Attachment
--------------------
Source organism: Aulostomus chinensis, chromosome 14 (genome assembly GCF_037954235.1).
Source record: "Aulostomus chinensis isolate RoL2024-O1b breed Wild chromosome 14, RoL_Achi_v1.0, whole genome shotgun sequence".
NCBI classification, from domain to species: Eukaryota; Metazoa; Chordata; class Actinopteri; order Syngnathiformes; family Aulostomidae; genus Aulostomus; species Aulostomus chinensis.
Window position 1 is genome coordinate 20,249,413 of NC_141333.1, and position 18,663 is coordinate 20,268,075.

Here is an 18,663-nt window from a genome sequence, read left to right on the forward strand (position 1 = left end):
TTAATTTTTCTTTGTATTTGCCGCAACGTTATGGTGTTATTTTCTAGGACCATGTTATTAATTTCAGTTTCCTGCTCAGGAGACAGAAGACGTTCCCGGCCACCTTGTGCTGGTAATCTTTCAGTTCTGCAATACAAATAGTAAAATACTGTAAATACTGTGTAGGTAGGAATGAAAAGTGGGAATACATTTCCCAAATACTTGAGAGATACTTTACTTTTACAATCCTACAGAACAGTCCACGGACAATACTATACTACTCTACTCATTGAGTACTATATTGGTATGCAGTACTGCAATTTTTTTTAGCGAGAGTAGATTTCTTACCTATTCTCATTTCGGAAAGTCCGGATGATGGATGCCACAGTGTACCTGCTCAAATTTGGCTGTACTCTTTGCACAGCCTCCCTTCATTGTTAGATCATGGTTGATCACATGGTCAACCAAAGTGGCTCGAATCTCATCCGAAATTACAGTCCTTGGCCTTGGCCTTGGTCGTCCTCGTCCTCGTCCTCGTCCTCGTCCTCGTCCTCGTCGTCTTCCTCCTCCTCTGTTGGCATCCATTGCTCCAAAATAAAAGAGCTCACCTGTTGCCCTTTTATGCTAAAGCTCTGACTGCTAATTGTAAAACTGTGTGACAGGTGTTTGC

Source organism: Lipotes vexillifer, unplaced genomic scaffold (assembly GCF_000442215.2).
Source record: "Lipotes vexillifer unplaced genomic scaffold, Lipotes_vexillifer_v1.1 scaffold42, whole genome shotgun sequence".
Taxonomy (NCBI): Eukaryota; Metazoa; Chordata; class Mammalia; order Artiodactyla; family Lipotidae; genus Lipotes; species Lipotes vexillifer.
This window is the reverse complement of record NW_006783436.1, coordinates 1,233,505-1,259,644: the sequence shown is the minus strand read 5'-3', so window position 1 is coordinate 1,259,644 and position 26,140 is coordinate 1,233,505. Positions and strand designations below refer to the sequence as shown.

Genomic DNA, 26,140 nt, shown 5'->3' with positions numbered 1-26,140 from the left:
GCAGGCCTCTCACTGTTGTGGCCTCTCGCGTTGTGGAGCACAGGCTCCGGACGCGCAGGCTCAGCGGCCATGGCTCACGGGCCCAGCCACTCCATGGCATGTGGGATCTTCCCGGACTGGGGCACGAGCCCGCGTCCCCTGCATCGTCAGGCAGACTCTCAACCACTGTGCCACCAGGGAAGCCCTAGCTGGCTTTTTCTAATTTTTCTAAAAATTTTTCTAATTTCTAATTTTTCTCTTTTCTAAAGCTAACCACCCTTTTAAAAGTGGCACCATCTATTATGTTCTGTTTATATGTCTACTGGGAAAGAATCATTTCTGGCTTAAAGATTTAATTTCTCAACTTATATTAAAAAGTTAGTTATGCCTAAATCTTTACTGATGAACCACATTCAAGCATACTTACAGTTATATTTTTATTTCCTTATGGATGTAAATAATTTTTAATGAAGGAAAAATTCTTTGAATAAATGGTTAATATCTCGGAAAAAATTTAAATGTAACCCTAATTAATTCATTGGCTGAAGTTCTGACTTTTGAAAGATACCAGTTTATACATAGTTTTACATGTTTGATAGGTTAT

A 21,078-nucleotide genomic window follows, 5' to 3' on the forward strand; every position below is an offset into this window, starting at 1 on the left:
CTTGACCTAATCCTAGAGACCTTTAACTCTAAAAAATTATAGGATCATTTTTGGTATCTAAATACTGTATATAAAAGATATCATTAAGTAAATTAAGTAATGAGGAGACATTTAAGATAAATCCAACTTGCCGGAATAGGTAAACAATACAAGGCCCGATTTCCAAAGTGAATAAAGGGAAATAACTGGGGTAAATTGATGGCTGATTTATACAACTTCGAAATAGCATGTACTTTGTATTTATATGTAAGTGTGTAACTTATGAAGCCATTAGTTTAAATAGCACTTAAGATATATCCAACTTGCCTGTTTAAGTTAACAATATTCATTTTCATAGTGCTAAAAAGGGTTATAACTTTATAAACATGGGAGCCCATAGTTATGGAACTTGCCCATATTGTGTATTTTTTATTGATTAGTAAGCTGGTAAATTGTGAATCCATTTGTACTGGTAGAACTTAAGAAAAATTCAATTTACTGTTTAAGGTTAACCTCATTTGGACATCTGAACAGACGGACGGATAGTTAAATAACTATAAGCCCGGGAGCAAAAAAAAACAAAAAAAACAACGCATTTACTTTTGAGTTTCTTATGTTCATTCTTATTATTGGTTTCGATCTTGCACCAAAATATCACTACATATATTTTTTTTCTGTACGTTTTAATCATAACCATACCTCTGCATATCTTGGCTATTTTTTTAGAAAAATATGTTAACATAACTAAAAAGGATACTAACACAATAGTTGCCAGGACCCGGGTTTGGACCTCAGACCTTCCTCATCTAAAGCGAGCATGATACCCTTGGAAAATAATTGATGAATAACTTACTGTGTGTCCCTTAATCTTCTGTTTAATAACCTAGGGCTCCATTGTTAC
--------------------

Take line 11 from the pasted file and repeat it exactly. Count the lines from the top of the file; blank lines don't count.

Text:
Genomic DNA, 26,140 nt, shown 5'->3' with positions numbered 1-26,140 from the left: